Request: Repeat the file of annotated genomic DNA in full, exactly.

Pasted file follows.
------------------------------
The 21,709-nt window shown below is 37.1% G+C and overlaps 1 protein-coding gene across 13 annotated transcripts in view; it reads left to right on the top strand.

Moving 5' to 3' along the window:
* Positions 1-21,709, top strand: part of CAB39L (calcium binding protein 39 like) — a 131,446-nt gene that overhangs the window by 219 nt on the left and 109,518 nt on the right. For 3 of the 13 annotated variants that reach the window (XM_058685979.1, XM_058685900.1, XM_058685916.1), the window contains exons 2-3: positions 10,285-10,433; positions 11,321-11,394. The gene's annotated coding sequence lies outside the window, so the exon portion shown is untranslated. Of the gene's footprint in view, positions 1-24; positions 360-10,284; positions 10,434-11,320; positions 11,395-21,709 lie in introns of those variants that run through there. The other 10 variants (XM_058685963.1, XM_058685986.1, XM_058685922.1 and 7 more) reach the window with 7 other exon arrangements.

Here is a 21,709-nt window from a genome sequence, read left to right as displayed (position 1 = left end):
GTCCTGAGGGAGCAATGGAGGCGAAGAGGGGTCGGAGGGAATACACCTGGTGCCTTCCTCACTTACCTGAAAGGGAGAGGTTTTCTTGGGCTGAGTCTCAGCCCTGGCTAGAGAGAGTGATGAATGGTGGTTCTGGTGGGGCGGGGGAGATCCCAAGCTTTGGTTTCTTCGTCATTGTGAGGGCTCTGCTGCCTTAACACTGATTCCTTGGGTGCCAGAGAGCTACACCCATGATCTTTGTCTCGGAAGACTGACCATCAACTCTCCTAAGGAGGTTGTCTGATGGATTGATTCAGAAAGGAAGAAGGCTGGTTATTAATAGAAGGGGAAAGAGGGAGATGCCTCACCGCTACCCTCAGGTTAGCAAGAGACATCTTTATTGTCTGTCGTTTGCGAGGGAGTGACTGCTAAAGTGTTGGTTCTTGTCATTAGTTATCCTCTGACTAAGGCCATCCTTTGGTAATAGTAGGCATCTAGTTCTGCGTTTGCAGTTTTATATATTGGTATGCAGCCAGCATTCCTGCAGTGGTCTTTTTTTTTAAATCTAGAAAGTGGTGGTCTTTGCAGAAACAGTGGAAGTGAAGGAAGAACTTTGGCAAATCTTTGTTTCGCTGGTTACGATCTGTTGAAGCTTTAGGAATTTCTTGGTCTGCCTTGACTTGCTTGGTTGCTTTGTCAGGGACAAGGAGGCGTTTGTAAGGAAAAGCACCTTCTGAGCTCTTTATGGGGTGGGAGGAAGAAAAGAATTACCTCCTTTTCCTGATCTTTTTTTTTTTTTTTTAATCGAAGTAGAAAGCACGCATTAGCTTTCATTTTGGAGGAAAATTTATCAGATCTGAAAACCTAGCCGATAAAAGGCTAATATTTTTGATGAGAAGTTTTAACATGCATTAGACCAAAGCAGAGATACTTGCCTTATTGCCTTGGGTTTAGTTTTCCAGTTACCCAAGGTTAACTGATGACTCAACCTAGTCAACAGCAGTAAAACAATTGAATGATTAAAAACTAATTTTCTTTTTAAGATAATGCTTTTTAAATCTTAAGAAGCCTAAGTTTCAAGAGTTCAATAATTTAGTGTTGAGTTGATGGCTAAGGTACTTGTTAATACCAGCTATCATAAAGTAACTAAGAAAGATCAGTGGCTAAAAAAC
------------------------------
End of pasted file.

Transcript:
The 21,709-nt window shown below is 37.1% G+C and overlaps 1 protein-coding gene across 13 annotated transcripts in view; it reads left to right on the top strand.

Moving 5' to 3' along the window:
* Positions 1-21,709, top strand: part of CAB39L (calcium binding protein 39 like) — a 131,446-nt gene that overhangs the window by 219 nt on the left and 109,518 nt on the right. For 3 of the 13 annotated variants that reach the window (XM_058685979.1, XM_058685900.1, XM_058685916.1), the window contains exons 2-3: positions 10,285-10,433; positions 11,321-11,394. The gene's annotated coding sequence lies outside the window, so the exon portion shown is untranslated. Of the gene's footprint in view, positions 1-24; positions 360-10,284; positions 10,434-11,320; positions 11,395-21,709 lie in introns of those variants that run through there. The other 10 variants (XM_058685963.1, XM_058685986.1, XM_058685922.1 and 7 more) reach the window with 7 other exon arrangements.

Here is a 21,709-nt window from a genome sequence, read left to right as displayed (position 1 = left end):
GTCCTGAGGGAGCAATGGAGGCGAAGAGGGGTCGGAGGGAATACACCTGGTGCCTTCCTCACTTACCTGAAAGGGAGAGGTTTTCTTGGGCTGAGTCTCAGCCCTGGCTAGAGAGAGTGATGAATGGTGGTTCTGGTGGGGCGGGGGAGATCCCAAGCTTTGGTTTCTTCGTCATTGTGAGGGCTCTGCTGCCTTAACACTGATTCCTTGGGTGCCAGAGAGCTACACCCATGATCTTTGTCTCGGAAGACTGACCATCAACTCTCCTAAGGAGGTTGTCTGATGGATTGATTCAGAAAGGAAGAAGGCTGGTTATTAATAGAAGGGGAAAGAGGGAGATGCCTCACCGCTACCCTCAGGTTAGCAAGAGACATCTTTATTGTCTGTCGTTTGCGAGGGAGTGACTGCTAAAGTGTTGGTTCTTGTCATTAGTTATCCTCTGACTAAGGCCATCCTTTGGTAATAGTAGGCATCTAGTTCTGCGTTTGCAGTTTTATATATTGGTATGCAGCCAGCATTCCTGCAGTGGTCTTTTTTTTTAAATCTAGAAAGTGGTGGTCTTTGCAGAAACAGTGGAAGTGAAGGAAGAACTTTGGCAAATCTTTGTTTCGCTGGTTACGATCTGTTGAAGCTTTAGGAATTTCTTGGTCTGCCTTGACTTGCTTGGTTGCTTTGTCAGGGACAAGGAGGCGTTTGTAAGGAAAAGCACCTTCTGAGCTCTTTATGGGGTGGGAGGAAGAAAAGAATTACCTCCTTTTCCTGATCTTTTTTTTTTTTTTTTAATCGAAGTAGAAAGCACGCATTAGCTTTCATTTTGGAGGAAAATTTATCAGATCTGAAAACCTAGCCGATAAAAGGCTAATATTTTTGATGAGAAGTTTTAACATGCATTAGACCAAAGCAGAGATACTTGCCTTATTGCCTTGGGTTTAGTTTTCCAGTTACCCAAGGTTAACTGATGACTCAACCTAGTCAACAGCAGTAAAACAATTGAATGATTAAAAACTAATTTTCTTTTTAAGATAATGCTTTTTAAATCTTAAGAAGCCTAAGTTTCAAGAGTTCAATAATTTAGTGTTGAGTTGATGGCTAAGGTACTTGTTAATACCAGCTATCATAAAGTAACTAAGAAAGATCAGTGGCTAAAAAAC